Advice and Tips
The purpose of probation
Probation is very common in Norwegian employment contracts. The purpose of probation is to establish a time-limited period where the employer has the opportunity to test the employee’s adaptation to the work, professional competence and reliability.
In probation, there is a lower threshold for dismissing an employee than otherwise. And there is a shorter notice period than for regular dismissal.
Trial period with a short notice period can also be an advantage for the employee, so that they can quickly resign after their own notice if they are not happy in the position or at the workplace.
Agreement on probation
In the private sector, probation must be agreed in writing when entering into the employment contract (Working Environment Act § 15-6). Should the employer wish to include a clause on probation after the contract has been signed, the employee’s consent is required.
In the public sector, there is a statutory six-month probation period in any employment relationship, unless it is determined that the probation period does not apply (State Employee Act § 15).
There is no access to pre-agree longer probation than six months. The probation period of six months begins to run from the date of accession.
Can the probation period be extended?
If the probation period is to be extended due to absence, it must be agreed in the employment contract that the employer has such a right.
Furthermore, a claim for extension must be made in writing to the employee before the end of the probation period. The extension must not exceed the length of the absence, and the absence must not be caused by the employer.
Employer’s obligations in the probation period
The employee must receive necessary guidance, follow-up and assessment of the work in the probation period. The requirements for guidance and follow-up vary, depending on the type of position, the employee’s education and experience. Stricter requirements can be imposed on managers than other employees.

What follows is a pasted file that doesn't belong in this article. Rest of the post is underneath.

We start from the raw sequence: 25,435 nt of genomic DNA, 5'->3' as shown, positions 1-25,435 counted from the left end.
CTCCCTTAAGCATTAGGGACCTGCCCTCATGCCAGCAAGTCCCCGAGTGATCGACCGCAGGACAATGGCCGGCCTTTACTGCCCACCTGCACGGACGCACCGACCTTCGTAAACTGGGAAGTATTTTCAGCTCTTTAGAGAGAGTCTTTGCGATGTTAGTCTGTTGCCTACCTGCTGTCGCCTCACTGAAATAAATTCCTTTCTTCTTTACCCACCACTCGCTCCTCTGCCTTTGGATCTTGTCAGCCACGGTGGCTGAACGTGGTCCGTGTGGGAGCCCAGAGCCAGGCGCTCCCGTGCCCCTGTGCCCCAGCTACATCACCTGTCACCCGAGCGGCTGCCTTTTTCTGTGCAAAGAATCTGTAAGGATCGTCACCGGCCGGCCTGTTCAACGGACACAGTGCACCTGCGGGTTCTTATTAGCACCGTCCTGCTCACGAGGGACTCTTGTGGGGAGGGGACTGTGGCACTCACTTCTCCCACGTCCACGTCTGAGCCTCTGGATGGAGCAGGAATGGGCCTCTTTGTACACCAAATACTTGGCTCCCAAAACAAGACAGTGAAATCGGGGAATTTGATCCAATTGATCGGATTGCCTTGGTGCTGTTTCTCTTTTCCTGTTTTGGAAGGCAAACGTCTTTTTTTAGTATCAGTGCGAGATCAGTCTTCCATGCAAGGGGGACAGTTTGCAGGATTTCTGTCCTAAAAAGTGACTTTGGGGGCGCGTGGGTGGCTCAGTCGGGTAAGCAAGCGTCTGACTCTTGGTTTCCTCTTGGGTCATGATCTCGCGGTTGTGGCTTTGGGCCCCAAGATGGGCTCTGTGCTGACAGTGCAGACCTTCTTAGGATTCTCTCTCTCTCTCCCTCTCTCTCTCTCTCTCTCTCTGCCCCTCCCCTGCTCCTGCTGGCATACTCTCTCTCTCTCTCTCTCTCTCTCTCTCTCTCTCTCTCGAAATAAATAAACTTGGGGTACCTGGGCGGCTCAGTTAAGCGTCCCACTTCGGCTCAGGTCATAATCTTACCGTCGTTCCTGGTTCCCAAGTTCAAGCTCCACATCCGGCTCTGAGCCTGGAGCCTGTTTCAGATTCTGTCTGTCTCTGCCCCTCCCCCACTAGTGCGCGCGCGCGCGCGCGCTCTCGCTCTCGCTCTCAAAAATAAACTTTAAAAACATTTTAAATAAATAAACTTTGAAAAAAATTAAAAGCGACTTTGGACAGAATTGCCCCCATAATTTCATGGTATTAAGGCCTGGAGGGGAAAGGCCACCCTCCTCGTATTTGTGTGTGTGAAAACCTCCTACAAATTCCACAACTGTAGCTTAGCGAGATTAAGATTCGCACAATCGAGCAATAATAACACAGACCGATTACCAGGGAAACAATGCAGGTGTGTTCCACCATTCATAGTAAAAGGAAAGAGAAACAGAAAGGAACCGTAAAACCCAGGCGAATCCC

If an employer has neglected his duty of guidance or failed to provide necessary assessment and follow-up of the work, insufficient adaptation due to this negligence is not a valid reason for dismissal.
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Dismissal in probation
In the private and municipal sector, there is normally a mutual notice period of 14 days in the probation period unless otherwise agreed in the employment contract or in the collective agreement. A dismissal in the probation period has effect from the day it is given, so that the notice period runs from date to date.
In the public sector, the notice period is one month if the employment period is less than one year, see the State Employee Act § 22, 1 a) and 2 a).
Dismissal in the probation period must be made in writing and have reached the recipient before the end of the probation period for the probation period’s short notice period to apply. If the employee resigns from the position, there is no requirement for writing, but for the sake of the evidence situation, written notice is recommended.
Requirements for dismissal reason in probation
The starting point for positions with probation is that one is permanently employed from the first day. The employment relationship runs as usual after the end of the probation period unless the employer delivers written notice before the end of the probation period. The idea that the parties in the employment relationship’s probation period should be able to terminate the relationship faster than normal, however, is reflected in the threshold for dismissal in probation.
Threshold for dismissal is lower in probation
In the private and municipal sector, a dismissal from the employer must be justified in the employee’s adaptation to the work, professional competence or reliability (Working Environment Act § 15-6). Both coming late to work, taking too many and long breaks and poor treatment of customers are circumstances that fall under the provision. In the judgment Rt-2003-1071 and later judgments, the Supreme Court states in connection with probation that both the purpose of the provision on access to dismissal in the probation period and the fact that a separate statutory provision regulates the relationship, indicate that "the threshold for dismissal in such cases is somewhat - not insignificant - lower than what applies otherwise. "